In my last post I backgrounded the arguments around the eternality of the punishment of hell, and explained the Orthodox view of it. Let me now explain why I, while not *absolutely* certain of the truth of the matter, favour the idea that hell torments the damned eternally.
Let me first state that the view that hell ends in annihilation is not necessarily unorthodox (or even unOrthodox). It’s entirely possible and plausible. An argument can be made that this is the case. But in my view, the odds favour the opposite theology – that the damned suffer eternally.
I must at this point admit that I was prepared to be convinced of the Rethinking Hell arguments. I attend an Orthodox church, so my approach is different to theirs, but I could see the logic there. However, being Orthodox, one hits a major snag, and that is the Three Holy Hierarchs of the 4th Century, who wrote in support of ECT. Now, just because a Saint has postulated a certain view does not mean that this view is infallible, or the view of the Church, or that the view is absolutely true simply by the testimony of those who put it forward. But it does carry weight. And there are few weightier Saints than John Chrysostom, who was adamant that the punishment of the damned was eternal. See his sermons here and here. Since there are fewer Christians in history more authoritative, his support for ECT institutes a high threshold by which the idea should be debunked.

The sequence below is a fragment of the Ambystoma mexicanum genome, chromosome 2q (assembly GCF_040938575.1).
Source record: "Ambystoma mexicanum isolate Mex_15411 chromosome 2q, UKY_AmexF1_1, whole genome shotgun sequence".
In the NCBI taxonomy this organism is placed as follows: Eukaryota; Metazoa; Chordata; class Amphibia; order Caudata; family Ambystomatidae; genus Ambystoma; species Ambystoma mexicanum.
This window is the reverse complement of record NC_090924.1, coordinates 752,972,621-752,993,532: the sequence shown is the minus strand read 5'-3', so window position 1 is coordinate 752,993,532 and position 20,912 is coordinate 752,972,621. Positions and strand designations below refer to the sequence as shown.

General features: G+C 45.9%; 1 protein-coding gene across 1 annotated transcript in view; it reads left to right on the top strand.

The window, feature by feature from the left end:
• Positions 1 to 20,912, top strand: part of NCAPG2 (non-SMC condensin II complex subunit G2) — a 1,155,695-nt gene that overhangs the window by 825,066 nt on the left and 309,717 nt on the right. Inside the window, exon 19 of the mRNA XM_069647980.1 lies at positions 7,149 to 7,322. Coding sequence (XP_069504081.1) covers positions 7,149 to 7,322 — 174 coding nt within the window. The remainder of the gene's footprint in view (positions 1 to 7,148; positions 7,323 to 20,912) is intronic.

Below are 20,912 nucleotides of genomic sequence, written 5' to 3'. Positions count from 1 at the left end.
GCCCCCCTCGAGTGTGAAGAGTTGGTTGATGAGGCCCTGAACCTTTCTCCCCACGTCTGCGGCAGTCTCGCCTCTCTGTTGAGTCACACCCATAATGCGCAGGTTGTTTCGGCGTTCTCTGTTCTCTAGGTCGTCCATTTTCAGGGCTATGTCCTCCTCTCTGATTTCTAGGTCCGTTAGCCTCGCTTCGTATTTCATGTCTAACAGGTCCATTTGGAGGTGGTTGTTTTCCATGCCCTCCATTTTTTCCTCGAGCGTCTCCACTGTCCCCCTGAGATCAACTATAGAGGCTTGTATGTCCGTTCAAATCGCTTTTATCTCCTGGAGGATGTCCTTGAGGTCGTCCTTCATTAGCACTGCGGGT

What is this based on? The Rethinking Hell folk would have you believe that the rhetoric of Holy Scripture is purely existential – that the Bible, in speaking of the “destruction” of the wicked, guarantees their non-existence. In reality, this involves taking a bunch of Biblical passages and saying that they are completely literal – that when the Bible says “destroyed”, it means these people literally cease to exist. Again, I could never discount this possibility. But the reality is that there is too much Scripture that says the opposite. There are several passages, and I am not going to waste time quoting all of them, because frankly, the RH people should know the Bible well enough to know where they are, even though they have compelling excuses for all of them. But I will look at 1 Corinthians 15, because basically it makes the RH people look very foolish:
Firstly, we examine 15:22. Adam’s sin caused death in everyone, good and wicked. But this verse tells us this situation will be reversed. So if Christ resurrects the good, he must also resurrect the wicked. This is expanded upon in 15: 35-44. The passage explains that our physical bodies will be resurrected, not just our soul or our “essence”. But more than that, it tells us that our perishable bodies shall be made imperishable. No distinction is made between the saved and the damned, the good and the wicked, in this passage. It is clear that all have the same eternal fate in this instance. The clincher is 15:52: “in a moment, in the twinkling of an eye, at the last trumpet. For the trumpet will sound, and the dead will be raised incorruptible, and we shall be changed.” It is clear that this passage does not just apply to the “righteous” but to everyone. Everyone is going to be made incorruptible and immortal.